A manager-of-managers fund sponsor is seeking exemptive relief to pay a performance-based fee to a sub-
adviser solely on the basis of gross performance. The performance fee would only be paid to the extent that the
sub-adviser exceeded a hurdle rate based on an applicable index plus an amount equal to the sub-adviser’s base
fee. The hurdle amount is designed to serve as a proxy for the performance drag that would otherwise occur by
deducting the base fee on an ongoing basis. The performance fee would be paid quarterly on a rolling basis with
a negative performance recoupment feature. Relief is sought under Section 205(b) and Rule 205-1 of the
Advisers Act. The performance fee was approved by shareholders, and the sub-adviser is not affiliated with the
manager-of-managers or the fund.
Our take: Many registered funds have moved to performance-based fee structures to compete with their hedge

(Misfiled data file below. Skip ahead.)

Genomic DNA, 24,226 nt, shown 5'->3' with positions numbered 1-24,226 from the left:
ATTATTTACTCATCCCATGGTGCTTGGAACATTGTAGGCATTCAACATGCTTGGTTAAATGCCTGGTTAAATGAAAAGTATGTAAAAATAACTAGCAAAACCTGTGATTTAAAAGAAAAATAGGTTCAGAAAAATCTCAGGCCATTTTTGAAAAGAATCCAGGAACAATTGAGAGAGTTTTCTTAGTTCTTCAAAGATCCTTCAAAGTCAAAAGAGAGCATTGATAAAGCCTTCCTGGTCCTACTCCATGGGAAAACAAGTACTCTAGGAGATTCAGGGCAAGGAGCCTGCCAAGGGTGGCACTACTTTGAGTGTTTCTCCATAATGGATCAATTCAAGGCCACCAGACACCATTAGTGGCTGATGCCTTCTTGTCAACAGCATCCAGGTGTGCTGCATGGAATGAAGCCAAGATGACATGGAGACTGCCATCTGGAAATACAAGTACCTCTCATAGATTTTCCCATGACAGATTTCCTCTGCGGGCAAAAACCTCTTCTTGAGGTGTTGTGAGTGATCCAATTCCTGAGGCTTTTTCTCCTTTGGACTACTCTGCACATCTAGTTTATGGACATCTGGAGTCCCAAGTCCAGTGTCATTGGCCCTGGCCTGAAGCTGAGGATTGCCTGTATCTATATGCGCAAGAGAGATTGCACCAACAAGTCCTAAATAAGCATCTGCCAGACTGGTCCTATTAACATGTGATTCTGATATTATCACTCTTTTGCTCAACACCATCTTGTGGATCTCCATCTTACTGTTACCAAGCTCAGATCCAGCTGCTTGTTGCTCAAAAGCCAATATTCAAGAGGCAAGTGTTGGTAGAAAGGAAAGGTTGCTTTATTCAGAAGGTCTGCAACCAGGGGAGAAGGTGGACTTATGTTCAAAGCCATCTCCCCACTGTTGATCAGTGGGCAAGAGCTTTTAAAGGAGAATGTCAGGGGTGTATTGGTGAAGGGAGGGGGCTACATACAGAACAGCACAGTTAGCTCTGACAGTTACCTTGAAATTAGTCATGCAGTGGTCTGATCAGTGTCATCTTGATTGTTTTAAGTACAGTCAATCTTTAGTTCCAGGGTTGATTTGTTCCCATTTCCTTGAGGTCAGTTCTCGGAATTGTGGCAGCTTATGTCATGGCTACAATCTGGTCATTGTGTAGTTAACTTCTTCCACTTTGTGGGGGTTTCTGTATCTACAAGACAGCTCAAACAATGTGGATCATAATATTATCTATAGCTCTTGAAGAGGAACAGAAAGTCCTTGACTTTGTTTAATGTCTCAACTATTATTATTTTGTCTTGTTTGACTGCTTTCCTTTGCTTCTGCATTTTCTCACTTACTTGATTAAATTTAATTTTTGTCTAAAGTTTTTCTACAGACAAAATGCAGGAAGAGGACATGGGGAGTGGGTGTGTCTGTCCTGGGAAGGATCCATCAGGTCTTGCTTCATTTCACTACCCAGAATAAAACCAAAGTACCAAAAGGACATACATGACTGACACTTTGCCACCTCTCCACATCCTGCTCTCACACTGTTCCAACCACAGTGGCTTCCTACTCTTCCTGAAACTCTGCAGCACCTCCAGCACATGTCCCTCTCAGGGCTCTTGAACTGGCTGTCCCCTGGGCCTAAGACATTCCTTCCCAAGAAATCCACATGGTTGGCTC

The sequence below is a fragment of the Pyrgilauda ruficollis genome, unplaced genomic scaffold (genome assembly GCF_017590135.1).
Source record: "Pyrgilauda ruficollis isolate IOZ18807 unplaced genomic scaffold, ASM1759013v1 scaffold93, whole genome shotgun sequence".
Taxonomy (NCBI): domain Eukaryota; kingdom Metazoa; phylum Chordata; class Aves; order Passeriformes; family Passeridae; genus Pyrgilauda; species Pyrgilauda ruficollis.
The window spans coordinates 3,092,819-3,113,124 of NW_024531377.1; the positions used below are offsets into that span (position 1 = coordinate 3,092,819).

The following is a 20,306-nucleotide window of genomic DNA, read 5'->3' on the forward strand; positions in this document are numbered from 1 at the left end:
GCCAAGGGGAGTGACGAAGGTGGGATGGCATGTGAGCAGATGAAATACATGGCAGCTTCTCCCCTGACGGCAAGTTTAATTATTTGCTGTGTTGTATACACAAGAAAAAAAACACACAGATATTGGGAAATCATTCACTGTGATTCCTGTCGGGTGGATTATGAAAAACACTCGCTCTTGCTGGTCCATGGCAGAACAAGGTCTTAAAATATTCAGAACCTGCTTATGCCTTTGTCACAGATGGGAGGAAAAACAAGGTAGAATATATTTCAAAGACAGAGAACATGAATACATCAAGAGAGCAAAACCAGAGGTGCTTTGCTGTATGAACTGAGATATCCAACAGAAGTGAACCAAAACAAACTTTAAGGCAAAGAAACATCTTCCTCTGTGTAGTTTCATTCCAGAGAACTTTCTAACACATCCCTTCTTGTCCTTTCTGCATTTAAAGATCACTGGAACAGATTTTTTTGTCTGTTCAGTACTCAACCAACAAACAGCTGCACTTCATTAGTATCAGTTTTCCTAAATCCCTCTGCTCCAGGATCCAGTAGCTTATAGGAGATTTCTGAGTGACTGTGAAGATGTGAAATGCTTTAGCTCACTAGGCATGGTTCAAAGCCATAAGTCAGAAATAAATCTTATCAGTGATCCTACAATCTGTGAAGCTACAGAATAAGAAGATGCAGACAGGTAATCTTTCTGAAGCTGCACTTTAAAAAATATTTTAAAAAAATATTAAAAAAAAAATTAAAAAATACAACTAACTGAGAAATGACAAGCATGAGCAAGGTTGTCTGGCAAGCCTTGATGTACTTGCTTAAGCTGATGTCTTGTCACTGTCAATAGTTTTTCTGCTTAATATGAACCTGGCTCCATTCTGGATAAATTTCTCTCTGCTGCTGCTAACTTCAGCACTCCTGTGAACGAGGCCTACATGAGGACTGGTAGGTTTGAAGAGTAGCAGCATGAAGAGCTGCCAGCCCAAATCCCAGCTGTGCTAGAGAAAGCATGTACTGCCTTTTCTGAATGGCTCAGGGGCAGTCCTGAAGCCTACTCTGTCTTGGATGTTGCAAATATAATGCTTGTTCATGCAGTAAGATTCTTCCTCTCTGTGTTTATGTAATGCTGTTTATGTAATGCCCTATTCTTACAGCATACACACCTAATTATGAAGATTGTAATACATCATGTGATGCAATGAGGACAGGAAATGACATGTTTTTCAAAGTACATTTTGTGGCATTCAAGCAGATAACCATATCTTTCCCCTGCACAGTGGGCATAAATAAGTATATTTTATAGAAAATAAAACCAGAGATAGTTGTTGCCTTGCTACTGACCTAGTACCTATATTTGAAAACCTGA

fund competitors. This type of exemptive relief provides some needed flexibility.
HEDGE FUND MANAGER BANNED FOR USING OTHER FUND’S ASSETS TO PAY
A hedge fund manager was barred from the industry and fined for using money from one fund to pay the
redemption request on another fund as well as misrepresenting his educational credentials. The fund manager
could not satisfy the redemption request directly because the fund’s assets were locked up in a derivative
transaction. The fund manager used assets from another fund to satisfy the redemption request. Interestingly,
the derivative successfully unwound and the fund manager returned the money without harm to any investor.
The fund manager also misrepresented that he attained an MBA degree.